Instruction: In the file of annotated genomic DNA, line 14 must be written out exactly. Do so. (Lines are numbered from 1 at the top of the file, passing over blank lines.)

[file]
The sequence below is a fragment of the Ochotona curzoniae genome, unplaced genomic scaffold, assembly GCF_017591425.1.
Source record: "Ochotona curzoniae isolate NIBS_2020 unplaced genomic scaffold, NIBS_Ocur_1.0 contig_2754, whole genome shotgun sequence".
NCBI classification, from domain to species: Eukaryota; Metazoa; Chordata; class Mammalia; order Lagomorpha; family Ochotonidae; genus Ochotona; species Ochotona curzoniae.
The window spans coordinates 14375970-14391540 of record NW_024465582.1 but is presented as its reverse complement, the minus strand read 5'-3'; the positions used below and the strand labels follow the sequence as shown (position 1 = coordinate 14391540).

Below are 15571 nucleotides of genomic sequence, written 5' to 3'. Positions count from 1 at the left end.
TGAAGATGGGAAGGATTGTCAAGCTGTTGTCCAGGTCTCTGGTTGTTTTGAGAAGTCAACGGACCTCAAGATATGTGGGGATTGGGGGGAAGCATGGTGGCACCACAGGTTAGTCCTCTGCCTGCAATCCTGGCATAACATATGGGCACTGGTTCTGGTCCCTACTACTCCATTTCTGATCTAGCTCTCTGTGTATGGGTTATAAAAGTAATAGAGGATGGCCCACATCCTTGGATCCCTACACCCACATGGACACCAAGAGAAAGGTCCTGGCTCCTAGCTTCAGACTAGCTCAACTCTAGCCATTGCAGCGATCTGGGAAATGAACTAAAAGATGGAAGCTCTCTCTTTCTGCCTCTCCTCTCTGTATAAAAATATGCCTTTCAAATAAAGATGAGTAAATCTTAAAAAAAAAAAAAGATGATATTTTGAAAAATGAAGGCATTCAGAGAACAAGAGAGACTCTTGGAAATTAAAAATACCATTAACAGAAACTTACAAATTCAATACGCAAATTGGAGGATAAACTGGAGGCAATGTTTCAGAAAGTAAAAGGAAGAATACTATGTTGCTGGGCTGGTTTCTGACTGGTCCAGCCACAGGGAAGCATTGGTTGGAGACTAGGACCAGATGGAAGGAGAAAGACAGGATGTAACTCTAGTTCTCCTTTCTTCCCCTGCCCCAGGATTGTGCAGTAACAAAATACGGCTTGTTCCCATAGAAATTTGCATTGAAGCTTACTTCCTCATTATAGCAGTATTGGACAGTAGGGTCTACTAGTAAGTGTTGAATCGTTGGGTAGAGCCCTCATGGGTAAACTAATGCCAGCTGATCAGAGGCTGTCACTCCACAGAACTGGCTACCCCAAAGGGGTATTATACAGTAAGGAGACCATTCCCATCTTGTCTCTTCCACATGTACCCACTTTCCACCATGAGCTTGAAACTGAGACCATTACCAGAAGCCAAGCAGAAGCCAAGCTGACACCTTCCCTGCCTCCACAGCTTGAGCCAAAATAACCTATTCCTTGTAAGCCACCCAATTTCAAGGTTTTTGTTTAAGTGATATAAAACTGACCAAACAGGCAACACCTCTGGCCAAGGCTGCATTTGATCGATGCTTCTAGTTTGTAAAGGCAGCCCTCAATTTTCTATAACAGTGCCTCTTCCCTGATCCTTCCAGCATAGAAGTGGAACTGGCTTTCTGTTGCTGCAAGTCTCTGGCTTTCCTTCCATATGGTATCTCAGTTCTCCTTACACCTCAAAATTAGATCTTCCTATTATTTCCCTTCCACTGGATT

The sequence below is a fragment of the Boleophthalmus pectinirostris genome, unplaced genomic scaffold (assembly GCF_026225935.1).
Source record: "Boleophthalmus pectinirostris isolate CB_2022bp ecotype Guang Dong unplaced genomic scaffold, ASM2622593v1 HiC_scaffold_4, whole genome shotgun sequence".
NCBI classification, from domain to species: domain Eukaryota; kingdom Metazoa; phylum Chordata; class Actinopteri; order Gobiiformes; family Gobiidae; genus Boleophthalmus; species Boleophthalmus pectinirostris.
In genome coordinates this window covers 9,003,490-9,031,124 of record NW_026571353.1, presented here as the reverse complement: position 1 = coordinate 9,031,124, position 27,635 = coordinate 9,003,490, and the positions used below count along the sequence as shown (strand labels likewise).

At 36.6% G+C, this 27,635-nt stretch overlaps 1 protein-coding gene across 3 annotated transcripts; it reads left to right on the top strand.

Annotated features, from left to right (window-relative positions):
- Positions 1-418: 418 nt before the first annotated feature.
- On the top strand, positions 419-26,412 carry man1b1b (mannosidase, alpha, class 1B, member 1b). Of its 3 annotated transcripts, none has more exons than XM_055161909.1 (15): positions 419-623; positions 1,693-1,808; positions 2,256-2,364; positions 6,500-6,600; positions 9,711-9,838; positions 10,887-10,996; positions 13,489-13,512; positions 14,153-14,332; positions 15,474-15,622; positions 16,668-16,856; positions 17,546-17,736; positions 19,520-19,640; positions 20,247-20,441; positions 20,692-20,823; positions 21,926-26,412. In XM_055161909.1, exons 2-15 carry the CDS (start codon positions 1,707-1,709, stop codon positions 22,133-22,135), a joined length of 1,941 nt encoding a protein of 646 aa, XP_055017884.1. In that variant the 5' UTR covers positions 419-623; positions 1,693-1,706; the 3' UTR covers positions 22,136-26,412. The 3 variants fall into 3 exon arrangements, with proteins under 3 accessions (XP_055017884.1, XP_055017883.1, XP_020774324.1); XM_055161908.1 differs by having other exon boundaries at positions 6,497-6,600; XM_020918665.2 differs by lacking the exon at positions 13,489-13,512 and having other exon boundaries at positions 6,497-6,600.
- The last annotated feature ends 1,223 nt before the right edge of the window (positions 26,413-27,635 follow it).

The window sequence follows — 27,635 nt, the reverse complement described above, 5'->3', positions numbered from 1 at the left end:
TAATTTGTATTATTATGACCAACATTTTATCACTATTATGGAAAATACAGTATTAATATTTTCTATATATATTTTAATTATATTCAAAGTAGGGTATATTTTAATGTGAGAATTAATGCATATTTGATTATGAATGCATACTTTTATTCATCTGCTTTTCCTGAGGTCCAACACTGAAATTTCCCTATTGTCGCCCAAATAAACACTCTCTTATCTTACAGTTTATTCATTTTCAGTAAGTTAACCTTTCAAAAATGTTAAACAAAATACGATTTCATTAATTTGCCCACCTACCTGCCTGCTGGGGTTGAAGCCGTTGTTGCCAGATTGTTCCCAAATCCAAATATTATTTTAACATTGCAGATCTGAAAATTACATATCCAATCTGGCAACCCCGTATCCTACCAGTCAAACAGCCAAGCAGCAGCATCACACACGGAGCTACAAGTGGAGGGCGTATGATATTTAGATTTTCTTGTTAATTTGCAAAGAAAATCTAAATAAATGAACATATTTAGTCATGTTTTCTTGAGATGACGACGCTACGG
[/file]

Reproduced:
- On the top strand, positions 419-26,412 carry man1b1b (mannosidase, alpha, class 1B, member 1b). Of its 3 annotated transcripts, none has more exons than XM_055161909.1 (15): positions 419-623; positions 1,693-1,808; positions 2,256-2,364; positions 6,500-6,600; positions 9,711-9,838; positions 10,887-10,996; positions 13,489-13,512; positions 14,153-14,332; positions 15,474-15,622; positions 16,668-16,856; positions 17,546-17,736; positions 19,520-19,640; positions 20,247-20,441; positions 20,692-20,823; positions 21,926-26,412. In XM_055161909.1, exons 2-15 carry the CDS (start codon positions 1,707-1,709, stop codon positions 22,133-22,135), a joined length of 1,941 nt encoding a protein of 646 aa, XP_055017884.1. In that variant the 5' UTR covers positions 419-623; positions 1,693-1,706; the 3' UTR covers positions 22,136-26,412. The 3 variants fall into 3 exon arrangements, with proteins under 3 accessions (XP_055017884.1, XP_055017883.1, XP_020774324.1); XM_055161908.1 differs by having other exon boundaries at positions 6,497-6,600; XM_020918665.2 differs by lacking the exon at positions 13,489-13,512 and having other exon boundaries at positions 6,497-6,600.